The risks of energy drinks

Mother of 19-year-old campaigning to ban energy drinks from schools

Author: Jason Law, General assignment reporter, weekend anchor, Jlaw@wjxt.com
Published On: May 23 2012 05:33:03 PM EDT   Updated On: May 24 2012 07:06:35 AM EDT
Monster and Drew James graphic
JACKSONVILLE, Fla. -

Energy Drinks are sold in coolers right next to soda, juice, water and milk. But in recent years, these highly caffeinated drinks have been accused of contributing to the deaths of young people, including one in northeast Florida.

Nassau County mother Cheryl James says a can of Monster Nitrous killed her son.

"There's no doubt in my mind," James said.

In 2010, 19-year-old Drew James and a friend picked up a a couple cans of Monster Nitrous.  When they got to a friend's house, James fell over and began to have seizures. He died before he got to the hospital.

The medical examiner who performed the autopsy on James left the energy drink out of his report. He told Channel 4 there wasn't enough evidence to link the drink with James death. The examiner believes James could have suffered from undiagnosed cardiomyopathy -- heart-muscle disease -- but his report is inconclusive on that point.

The toxicology report found caffeine, marijuana and nicotine in James' urine. The friend with James that night -- Jason Mullins -- said James had no drugs or alcohol the day he died. His mother says James had no health conditions they were aware of.

At first Mullins didn't think it was possible an energy drink could have killed his friend.

"He was just like any other kid my age. You know, pick one up before work. Pick one up towards the end of his day," Mullins said.

"Everybody was asking, the doctors, rescue, everybody, 'What did he have? Did he eat anything?' The only thing other than Taco Bell and a soda was one of these," Mullins said, pointing one of the drinks.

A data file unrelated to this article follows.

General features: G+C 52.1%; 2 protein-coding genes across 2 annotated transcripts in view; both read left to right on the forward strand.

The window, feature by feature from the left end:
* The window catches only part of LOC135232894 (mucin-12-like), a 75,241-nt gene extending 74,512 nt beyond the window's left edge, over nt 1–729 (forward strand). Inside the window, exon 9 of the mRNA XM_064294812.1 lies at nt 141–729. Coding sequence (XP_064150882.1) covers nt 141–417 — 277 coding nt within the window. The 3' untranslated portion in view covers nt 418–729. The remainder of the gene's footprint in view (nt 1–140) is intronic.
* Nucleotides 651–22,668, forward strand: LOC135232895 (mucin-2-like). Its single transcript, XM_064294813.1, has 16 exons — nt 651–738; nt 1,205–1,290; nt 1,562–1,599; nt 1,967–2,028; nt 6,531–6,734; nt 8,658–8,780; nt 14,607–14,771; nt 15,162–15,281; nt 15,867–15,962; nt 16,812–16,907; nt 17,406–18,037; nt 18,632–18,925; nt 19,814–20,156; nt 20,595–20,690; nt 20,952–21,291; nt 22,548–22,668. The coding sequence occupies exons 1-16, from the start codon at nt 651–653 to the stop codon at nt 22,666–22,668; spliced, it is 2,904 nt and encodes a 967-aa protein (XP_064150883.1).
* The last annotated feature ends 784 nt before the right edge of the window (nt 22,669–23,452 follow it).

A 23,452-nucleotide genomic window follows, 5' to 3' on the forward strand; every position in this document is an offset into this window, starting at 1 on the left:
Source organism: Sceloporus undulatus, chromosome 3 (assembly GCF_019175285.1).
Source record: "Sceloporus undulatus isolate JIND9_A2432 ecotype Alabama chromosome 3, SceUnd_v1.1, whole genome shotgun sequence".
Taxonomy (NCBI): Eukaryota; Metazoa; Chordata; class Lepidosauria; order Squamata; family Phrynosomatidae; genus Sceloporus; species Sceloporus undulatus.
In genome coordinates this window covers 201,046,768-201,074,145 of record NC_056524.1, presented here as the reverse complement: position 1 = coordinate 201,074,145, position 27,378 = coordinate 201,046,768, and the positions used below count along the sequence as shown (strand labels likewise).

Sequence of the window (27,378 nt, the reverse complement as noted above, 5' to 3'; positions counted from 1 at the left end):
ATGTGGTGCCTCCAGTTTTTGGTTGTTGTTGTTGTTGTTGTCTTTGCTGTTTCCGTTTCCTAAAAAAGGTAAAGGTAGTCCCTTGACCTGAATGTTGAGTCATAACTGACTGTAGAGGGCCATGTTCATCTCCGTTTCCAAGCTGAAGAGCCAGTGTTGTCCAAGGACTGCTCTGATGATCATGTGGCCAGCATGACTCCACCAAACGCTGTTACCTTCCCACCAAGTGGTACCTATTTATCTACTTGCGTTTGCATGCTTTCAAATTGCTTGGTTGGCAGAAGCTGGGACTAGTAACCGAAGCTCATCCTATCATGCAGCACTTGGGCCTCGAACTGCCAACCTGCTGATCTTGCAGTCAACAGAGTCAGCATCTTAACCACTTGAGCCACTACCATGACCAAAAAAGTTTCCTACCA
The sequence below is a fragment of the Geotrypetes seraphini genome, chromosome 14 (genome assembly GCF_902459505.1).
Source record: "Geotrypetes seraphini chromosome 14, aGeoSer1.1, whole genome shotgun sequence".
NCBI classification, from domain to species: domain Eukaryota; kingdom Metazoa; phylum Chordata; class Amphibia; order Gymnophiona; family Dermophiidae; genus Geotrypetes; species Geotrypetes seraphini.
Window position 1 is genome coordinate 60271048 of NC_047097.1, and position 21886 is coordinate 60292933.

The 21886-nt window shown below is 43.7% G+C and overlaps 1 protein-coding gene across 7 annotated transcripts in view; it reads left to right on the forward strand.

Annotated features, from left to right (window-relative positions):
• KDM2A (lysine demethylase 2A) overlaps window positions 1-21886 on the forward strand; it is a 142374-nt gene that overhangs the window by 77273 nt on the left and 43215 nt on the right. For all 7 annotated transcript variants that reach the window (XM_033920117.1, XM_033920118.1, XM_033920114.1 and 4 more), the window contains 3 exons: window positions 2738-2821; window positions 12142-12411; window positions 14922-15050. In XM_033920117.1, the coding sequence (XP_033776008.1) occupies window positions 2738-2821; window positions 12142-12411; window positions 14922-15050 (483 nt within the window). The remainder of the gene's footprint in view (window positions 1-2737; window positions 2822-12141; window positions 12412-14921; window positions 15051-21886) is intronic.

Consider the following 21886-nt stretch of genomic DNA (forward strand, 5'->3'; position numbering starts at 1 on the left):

"Something caused that heart attack, and it wasn't an underlying heart problem," James said.

A recent study by the Substance Abuse and Mental Health Services Administration revealed that trips to the emergency room associated with non-alcoholic energy drinks have increased significantly in the last couple of years. The report says the number of ER visits jumped from 1,128 to more than 13,114 in 2009 -- an 1,162 percent increase.

Last month, Senate Majority Whip Dick Durbin called on the Food and Drug Administration to regulate the caffeine levels in energy drinks like Monster Energy, Rockstar and Red Bull.
Durbin's letter to the FDA was a reaction to the death of a 14-year-old girl in Maryland who died after drinking two 24-ounce Monster Energy drinks in a 24-hour period.
The Food and Drug Administration places energy drinks under the same category as dietary supplements, which are regulated differently than other caffeinated products like soda or chocolate.

The side of a Monster can says: "Limit 3 cans per day. Not recommended for children, pregnant women or people sensitive to caffeine."

Dr. Daniel Fabricant with the FDA says the government needs more research.

"For us to make a hard and fast scientific [conclusion],we've got to be able to show there's an unreasonable risk of the ingredients under normal conditions of use," Fabricant said.

Shands Dr. Kristin McKee believes the energy drinks should be kept out of the hands of children.

"If you have an underlying heart condition which a lot of people under the age of 18 don't know if they really do they can go into fatal athrymia and you know, die," McKee said.

Cheryl James wants to see age requirements for the drinks too. Her son was 19 when he died, but he began drinking energy drinks when we was in his early teens.

"He thought, and I did too, and I know everybody else that walks in there and buys those things they think they're not going to hurt you. They don't realize that it's not FDA approved, like everything that sits beside it," James said.

The makers of Monster Energy drinks did not comment.

James says her goal now is to lobby the Nassau County School District to ban energy drinks from all their schools to help prevent the death of someone else's child.